15 years ago, I had a nervous breakdown. It wasn’t because of a major failure, loss, or disaster. It was over someone calling me stupid. For making a mistake. In an online game.
As a highly sensitive person (HSP), this had such a major impact on me that I reached out to friends and family to help me make sense of these painful emotions.
“Just let it wash over you.”
“It’s just an online game.”
“Why are you being so sensitive?”
And I agreed they were right. I decided it was silly and I should let it go.
But I couldn’t.
So why, despite all the good advice and my own rational decision to let it go, couldn’t I? Why did it feel like my whole world was falling apart, and my heart was sinking into uncontrollable dread?
The answer came from the most unexpected place:
In a quiet moment of reflection, I realized that what this person said to me, so bluntly and succinctly, sounded familiar. As much as I wanted to reject or deny this, it was something I’d been telling myself all my life. I had been trying to reject that inner voice, constantly telling me I was stupid or unworthy.
I Declared War on My Inner Critic
My inner critic had a lot to say about everything I did, and amongst the sea of messages about my worth, there it was… the central message, standing tall and proud, scowling at me: “You’re not good enough… unless you’re perfect.”
If you’re anything like me, you may have spent a big portion of your teenage years listening to Alanis Morissette’s song “Perfect” on repeat and bawling your eyes out over how true the lyrics felt to you. (Morissette is a self-professed HSP.) That was one moment when I truly felt understood and not alone.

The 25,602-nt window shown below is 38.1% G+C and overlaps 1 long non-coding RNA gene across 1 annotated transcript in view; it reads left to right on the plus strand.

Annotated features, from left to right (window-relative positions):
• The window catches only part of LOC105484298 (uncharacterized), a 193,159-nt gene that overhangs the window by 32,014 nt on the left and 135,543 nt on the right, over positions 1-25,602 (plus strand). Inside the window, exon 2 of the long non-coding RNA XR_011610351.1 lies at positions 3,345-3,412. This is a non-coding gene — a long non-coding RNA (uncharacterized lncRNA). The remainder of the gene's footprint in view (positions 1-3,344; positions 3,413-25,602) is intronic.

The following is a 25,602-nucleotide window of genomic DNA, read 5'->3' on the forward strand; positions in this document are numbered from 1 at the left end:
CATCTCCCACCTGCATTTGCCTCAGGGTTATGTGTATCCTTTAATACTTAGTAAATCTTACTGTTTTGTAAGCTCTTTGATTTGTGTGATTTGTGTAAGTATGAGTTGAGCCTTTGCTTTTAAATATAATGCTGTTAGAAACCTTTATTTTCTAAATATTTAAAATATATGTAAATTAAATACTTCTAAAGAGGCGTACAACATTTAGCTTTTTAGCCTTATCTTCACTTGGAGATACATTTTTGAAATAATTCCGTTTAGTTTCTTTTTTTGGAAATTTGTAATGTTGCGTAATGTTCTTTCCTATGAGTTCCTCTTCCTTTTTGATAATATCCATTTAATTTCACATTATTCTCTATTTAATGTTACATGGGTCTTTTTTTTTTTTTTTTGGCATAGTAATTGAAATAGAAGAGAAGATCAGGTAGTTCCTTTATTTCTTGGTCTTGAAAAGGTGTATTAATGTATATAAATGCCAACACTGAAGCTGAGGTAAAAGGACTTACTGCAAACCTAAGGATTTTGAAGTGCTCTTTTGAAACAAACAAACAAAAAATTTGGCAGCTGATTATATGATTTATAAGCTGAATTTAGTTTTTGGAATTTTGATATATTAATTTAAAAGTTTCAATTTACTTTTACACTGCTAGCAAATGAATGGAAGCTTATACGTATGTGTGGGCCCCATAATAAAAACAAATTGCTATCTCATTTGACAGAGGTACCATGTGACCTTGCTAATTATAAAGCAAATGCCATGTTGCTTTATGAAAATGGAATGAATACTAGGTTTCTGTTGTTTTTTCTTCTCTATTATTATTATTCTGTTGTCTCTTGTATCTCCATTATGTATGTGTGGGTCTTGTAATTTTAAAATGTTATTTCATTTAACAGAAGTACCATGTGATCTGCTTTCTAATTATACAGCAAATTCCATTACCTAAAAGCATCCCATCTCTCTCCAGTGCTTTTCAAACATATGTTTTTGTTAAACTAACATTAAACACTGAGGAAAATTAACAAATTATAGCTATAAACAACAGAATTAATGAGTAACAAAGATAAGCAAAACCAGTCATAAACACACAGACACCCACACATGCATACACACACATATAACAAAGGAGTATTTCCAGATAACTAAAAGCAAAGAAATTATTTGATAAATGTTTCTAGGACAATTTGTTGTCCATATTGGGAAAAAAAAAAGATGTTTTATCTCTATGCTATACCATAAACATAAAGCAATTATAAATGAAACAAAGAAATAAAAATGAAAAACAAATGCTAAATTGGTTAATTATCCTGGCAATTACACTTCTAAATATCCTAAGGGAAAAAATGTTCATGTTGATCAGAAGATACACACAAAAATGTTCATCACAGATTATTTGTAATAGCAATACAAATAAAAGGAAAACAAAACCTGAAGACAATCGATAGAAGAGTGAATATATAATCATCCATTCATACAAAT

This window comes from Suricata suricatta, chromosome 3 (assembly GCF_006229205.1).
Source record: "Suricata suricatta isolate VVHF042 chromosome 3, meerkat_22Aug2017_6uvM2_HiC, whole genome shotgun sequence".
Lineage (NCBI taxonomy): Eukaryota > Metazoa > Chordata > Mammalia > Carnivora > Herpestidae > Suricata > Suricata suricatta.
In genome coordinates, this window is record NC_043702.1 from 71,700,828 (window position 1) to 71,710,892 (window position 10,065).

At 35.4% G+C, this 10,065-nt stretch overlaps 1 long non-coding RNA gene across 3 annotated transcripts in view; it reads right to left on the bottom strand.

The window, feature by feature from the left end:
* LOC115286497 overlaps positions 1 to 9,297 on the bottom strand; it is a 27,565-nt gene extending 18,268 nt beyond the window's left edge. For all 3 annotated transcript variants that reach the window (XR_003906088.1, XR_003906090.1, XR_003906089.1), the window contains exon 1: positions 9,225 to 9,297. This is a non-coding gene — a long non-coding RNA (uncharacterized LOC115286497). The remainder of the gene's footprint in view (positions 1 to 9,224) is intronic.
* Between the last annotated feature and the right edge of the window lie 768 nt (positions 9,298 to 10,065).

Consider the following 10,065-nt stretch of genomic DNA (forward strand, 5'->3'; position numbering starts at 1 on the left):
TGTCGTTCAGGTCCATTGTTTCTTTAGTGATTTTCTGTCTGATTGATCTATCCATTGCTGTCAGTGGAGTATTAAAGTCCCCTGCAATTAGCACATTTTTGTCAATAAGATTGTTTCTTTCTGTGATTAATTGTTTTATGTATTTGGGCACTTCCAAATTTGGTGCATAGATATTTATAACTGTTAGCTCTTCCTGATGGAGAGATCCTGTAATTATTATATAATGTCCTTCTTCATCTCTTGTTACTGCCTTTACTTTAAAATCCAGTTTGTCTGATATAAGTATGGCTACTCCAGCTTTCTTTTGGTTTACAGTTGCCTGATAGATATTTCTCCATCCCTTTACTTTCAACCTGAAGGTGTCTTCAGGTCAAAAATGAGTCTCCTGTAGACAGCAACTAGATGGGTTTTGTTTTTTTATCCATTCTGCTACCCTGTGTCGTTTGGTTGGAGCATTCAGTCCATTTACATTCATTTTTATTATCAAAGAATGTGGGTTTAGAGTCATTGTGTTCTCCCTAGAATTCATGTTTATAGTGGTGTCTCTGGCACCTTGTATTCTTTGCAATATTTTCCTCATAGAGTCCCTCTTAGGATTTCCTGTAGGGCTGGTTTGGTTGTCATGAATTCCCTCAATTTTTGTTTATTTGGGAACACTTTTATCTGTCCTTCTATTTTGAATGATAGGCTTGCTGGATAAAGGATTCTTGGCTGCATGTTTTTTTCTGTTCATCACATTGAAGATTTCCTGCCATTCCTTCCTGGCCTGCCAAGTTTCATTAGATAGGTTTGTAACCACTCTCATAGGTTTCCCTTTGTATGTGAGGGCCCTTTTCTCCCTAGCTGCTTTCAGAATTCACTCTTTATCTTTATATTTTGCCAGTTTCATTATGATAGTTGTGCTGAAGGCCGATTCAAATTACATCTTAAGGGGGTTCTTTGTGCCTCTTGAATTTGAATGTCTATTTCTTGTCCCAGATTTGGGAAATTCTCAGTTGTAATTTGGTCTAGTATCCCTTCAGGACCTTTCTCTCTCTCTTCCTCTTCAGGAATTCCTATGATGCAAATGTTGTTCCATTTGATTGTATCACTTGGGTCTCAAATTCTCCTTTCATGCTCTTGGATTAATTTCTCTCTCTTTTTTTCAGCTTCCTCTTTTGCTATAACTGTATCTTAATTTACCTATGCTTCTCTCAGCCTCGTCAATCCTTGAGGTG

With this realization, that day 15 years ago, I declared war on my inner critic. I made it my purpose and firm commitment to destroy this voice that served no purpose other than to make me feel paralyzed and unable to function. I decided I would find inner peace, even if it’s the last thing I did in this lifetime.
In the years that followed, I went to therapy and coaching, did a lot of self-development work, read every self-help book directly or marginally connected to it, as well as anything I could get my hands on to study this horrible monster — all in search of the perfect poison to permanently and definitively put it in the place where it belonged. Then I could laugh in its face and dance on its grave.
The Parent-Adult-Child Model
My intense study and trial and error made me discover it wasn’t possible to destroy it (much to my dismay).
But by this point, I was introduced to a model that helped make sense of what was going on, called the Parent-Adult-Child model. The creator of this model, a psychologist named Eric Berne, said that we have these three parts within ourselves, much like Freud’s Id, Ego, and Superego.
He used this model to explain unhealthy dynamics between people, but I was able to apply it to my own inner critical voice. I realized that my inner critic stemmed from messages I received growing up from parents, adults in my life, and society in general. The work I did on my past and these negative life scripts enabled me to get temporary relief so I could function normally as an adult.
But I still wasn’t cured. I was still certain that something was wrong with me.
I still didn’t have the inner peace I so desperately longed for.
My Health Collapsed